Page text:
The Museum of the San Ramon Valley showcases a new exhibit now through mid-May aiming to educate viewers on the incarceration of Japanese Americans in internment camps during World War II.
"The Art of Survival: Enduring the Turmoil of Tule Lake" will display pictures, DVDs and artifacts to tell the stories of Japanese American families who were placed into internment camps at Tule Lake.
"Tule Lake, located on the far northeast corner of California, housed the largest camps and was chosen to host a special prison for all those the army deemed the most disloyal," Eve Vojvoda, administrative director of the Museum of the San Ramon Valley, said in a press release.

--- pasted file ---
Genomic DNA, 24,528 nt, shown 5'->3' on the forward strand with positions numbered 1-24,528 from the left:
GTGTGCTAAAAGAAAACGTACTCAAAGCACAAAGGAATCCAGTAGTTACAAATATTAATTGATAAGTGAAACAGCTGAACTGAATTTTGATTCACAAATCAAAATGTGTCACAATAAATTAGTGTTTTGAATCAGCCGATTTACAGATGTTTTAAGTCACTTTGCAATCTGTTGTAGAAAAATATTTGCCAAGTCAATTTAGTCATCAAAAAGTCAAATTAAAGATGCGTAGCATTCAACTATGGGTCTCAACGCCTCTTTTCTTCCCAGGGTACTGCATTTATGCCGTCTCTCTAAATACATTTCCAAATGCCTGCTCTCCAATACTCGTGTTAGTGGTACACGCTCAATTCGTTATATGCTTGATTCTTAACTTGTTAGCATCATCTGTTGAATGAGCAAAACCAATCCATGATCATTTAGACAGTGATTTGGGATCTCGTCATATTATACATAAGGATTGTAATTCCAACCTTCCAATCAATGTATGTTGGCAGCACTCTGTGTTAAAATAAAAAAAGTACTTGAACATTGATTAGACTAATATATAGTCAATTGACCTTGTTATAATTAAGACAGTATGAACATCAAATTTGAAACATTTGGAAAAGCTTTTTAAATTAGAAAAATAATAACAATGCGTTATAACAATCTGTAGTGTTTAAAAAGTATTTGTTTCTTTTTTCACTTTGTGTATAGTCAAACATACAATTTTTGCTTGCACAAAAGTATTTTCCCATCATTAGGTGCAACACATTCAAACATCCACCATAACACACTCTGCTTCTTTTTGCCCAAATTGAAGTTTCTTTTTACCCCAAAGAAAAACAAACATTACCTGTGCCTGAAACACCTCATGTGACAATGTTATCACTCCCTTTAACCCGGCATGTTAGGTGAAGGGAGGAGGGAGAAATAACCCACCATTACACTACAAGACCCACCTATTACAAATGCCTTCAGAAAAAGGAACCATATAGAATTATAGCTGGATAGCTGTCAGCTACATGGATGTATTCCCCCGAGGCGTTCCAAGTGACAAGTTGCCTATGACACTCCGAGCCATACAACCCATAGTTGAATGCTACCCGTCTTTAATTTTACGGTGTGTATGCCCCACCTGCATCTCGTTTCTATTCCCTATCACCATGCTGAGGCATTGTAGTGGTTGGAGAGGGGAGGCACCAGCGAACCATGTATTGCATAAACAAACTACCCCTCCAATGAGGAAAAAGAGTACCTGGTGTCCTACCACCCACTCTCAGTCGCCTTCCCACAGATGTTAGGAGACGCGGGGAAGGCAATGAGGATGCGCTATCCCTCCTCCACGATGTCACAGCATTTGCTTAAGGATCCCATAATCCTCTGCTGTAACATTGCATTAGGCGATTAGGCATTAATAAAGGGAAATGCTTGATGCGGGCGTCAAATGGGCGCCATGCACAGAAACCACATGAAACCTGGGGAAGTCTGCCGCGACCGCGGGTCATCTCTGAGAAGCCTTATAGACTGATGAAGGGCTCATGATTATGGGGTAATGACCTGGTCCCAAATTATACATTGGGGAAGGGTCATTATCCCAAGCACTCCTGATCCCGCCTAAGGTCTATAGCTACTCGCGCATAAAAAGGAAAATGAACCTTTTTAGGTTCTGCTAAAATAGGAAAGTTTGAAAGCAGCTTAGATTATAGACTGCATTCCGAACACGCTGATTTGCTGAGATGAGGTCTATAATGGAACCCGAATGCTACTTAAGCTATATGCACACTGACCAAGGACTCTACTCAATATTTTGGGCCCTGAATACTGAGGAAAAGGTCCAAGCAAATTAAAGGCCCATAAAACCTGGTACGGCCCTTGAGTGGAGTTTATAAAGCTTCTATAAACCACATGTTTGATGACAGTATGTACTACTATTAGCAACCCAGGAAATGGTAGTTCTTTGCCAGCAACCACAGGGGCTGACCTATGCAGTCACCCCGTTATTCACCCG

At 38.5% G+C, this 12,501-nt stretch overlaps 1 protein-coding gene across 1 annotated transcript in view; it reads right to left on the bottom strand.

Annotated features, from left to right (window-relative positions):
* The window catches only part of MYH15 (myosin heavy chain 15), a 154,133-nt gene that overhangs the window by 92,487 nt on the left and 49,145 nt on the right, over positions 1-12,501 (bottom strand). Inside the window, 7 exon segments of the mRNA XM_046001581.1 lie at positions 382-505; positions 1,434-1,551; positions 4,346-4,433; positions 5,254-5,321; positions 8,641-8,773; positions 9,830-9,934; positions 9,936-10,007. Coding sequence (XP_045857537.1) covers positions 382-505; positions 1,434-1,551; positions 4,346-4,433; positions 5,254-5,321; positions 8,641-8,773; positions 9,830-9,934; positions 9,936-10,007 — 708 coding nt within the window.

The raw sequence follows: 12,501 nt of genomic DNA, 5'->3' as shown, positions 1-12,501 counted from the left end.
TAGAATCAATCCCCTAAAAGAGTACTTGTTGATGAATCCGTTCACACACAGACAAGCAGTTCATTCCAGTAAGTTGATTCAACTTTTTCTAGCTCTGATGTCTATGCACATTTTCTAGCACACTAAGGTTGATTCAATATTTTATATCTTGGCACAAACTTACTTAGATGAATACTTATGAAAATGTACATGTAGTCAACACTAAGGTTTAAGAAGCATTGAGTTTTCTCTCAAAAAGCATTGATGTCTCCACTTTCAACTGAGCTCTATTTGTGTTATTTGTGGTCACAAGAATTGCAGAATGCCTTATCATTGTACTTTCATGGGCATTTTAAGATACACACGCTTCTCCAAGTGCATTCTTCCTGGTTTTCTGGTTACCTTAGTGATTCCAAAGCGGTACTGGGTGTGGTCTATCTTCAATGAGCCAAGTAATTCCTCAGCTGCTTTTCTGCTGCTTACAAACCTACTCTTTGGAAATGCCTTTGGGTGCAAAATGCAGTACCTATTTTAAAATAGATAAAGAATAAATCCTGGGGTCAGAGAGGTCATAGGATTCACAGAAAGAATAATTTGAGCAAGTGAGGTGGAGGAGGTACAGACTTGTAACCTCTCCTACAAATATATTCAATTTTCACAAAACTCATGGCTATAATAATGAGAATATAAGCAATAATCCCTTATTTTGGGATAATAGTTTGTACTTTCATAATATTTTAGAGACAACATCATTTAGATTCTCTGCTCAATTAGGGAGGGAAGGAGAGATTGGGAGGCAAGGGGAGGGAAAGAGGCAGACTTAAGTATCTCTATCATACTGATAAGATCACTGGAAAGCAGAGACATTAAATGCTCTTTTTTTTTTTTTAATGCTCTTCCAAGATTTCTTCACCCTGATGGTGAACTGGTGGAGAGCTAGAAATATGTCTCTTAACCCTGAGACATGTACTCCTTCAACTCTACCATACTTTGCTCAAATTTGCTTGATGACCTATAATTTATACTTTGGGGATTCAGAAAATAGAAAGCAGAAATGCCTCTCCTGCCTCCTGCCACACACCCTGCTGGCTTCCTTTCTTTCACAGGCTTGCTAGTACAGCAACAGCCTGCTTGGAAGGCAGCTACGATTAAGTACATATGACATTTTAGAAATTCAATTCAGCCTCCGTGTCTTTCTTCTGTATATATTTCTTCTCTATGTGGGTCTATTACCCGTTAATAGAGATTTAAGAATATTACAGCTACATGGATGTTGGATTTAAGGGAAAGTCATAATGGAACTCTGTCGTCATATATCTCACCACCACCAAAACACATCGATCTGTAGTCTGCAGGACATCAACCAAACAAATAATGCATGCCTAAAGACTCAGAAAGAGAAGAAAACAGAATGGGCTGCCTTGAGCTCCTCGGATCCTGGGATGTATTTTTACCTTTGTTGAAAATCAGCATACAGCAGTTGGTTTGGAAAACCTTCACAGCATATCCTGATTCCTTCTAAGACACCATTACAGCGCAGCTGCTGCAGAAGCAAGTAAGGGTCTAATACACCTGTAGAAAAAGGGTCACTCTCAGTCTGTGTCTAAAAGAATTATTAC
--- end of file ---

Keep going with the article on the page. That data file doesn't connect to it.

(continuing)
As part of the exhibit, the museum will also sponsor special presentations over the next several weeks:
- This Thursday, "Baseball and Its Impact on America During WWII", 7 p.m. at the Veterans Memorial Building, 400 Hartz Ave., Danville. Marty Lurie, Bay Area baseball historian, will speak about baseball during World War II, in which many of the athletes entered the service.
Kerry Yo Nakagawa, founder of the Nisei Baseball Research Project, will talk about children and adults continuing to play baseball at internment camps.
- April 21, "Hidden Legacy," 7 p.m. at the Town Meeting Hall, 201 Front St. Shirley Muramoto Wong, an Oakland-based koto performer, will present cultural arts that evacuees took part in during their time in the camp.
- May 6, "Survive with Dignity," 7 p.m. at the Danville Library, 400 Front St. Poetry, music, film and conversations with Japanese American Army veterans will help tell the celebration of life at the internment camps.
For further information on the exhibit, visit the museum website.